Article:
Werner Pfennig sits in the Hotel of Bees, manning Her Majesty. His staff sergeant, Frank Volkheimer, walks by him and shouts, “it’s starting.” The military engineer, a man named Bernd, rushes in and shuts the door behind him—here, in the most secure part of the hotel, they’ll be safe from the bombs.
The two images of confinement—both Werner’s and Marie-Laure’s—only highlight how disconnected these two protagonists seem to be at this moment. Even if they were somehow connected, they would have no way of reaching each other at this point.
Werner closes his eyes—in spite of himself, he thinks of his childhood, long ago. He imagines his sister, Jutta, and the fields of sunflowers near his house. He remembers something he heard on the radio decades ago: “Only through the hottest fire can purification be achieved.”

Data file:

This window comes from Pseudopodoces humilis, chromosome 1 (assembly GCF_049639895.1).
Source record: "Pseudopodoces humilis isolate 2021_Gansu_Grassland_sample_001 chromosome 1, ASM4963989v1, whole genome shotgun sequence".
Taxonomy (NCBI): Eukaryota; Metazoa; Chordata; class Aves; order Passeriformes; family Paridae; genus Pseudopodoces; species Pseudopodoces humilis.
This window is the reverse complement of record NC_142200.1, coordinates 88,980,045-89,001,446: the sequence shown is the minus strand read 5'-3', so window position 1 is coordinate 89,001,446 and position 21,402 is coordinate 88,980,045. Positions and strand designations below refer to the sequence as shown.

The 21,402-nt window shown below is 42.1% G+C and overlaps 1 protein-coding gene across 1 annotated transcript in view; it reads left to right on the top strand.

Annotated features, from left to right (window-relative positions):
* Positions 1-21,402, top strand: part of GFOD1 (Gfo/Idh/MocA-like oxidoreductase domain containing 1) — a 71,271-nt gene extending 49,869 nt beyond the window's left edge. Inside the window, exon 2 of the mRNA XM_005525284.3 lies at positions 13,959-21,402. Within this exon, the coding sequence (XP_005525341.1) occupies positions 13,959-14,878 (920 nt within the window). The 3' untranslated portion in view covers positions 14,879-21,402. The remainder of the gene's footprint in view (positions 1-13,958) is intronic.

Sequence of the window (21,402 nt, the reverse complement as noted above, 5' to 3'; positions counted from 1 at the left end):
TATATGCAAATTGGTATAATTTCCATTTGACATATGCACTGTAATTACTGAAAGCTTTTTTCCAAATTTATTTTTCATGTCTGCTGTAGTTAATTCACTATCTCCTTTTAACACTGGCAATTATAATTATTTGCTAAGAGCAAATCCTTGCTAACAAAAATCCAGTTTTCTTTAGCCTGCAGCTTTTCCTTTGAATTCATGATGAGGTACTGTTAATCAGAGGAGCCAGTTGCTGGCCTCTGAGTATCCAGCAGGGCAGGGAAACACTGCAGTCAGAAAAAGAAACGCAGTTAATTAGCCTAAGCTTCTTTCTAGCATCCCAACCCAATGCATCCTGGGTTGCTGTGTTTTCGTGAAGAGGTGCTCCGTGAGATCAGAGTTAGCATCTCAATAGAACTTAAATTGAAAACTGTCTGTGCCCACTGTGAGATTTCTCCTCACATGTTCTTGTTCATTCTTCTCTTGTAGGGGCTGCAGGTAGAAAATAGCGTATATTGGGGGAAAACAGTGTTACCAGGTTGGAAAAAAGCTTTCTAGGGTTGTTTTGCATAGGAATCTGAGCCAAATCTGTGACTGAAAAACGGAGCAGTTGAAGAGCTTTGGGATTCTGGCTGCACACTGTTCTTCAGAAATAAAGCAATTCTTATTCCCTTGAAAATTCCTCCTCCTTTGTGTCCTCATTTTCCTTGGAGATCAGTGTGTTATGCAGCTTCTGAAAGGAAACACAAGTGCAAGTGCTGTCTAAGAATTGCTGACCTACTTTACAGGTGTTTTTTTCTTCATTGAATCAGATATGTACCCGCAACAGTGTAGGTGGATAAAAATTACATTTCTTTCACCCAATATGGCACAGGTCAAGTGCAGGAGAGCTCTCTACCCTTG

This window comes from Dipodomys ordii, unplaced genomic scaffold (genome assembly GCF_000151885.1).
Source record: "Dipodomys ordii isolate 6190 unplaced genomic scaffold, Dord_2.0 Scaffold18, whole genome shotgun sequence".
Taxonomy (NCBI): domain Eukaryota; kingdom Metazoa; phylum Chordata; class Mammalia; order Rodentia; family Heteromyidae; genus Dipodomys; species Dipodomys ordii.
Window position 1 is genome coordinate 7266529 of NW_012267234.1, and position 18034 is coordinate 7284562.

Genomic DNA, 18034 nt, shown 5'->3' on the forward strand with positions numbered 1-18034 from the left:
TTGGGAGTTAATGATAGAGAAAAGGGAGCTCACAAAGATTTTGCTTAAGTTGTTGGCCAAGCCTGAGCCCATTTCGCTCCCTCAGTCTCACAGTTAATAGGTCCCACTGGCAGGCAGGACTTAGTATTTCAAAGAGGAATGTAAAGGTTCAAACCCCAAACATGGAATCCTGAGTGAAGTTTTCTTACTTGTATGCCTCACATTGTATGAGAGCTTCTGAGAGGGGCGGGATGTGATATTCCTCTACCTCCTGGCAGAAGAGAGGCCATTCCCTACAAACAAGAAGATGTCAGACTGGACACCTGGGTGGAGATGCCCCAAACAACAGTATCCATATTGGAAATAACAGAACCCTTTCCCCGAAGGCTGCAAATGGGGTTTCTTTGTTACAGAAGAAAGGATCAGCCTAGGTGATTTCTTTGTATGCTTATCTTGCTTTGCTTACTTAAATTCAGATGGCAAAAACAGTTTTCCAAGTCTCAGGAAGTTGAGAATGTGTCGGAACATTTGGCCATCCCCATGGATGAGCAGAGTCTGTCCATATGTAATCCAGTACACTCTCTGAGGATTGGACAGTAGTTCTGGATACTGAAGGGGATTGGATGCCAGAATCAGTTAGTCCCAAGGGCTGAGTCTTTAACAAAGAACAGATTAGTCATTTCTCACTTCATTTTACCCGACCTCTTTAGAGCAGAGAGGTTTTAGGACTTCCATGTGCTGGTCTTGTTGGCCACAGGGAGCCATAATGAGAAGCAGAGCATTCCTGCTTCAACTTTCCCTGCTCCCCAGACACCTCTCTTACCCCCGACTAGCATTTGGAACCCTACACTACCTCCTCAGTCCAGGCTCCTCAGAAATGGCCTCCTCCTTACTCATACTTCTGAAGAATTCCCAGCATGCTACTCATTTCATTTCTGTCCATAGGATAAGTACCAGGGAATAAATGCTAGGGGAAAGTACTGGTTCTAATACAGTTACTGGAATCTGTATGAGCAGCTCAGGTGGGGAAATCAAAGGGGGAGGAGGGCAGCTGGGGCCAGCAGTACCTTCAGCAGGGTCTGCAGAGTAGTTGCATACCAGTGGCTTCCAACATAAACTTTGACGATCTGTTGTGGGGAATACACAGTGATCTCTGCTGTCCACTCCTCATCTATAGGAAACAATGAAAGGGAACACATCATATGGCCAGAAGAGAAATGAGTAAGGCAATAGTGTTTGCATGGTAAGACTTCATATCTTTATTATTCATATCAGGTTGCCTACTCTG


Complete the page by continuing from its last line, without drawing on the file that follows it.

It’s characteristic of Doerr’s style and his balanced view of the world that he juxtaposes images of destruction with those of lovely, fleeting things—and also with scientific principles. Jutta is also introduced as Werner’s sister here. Though she rarely appears in person in the novel, Werner’s relationship with her is the most important of his life. The idea that only “hot fire” can lead to purification also symbolizes how hardship and adversity—like that faced by Werner and Marie-Laure—can lead to greater strength and even a kind of enlightenment.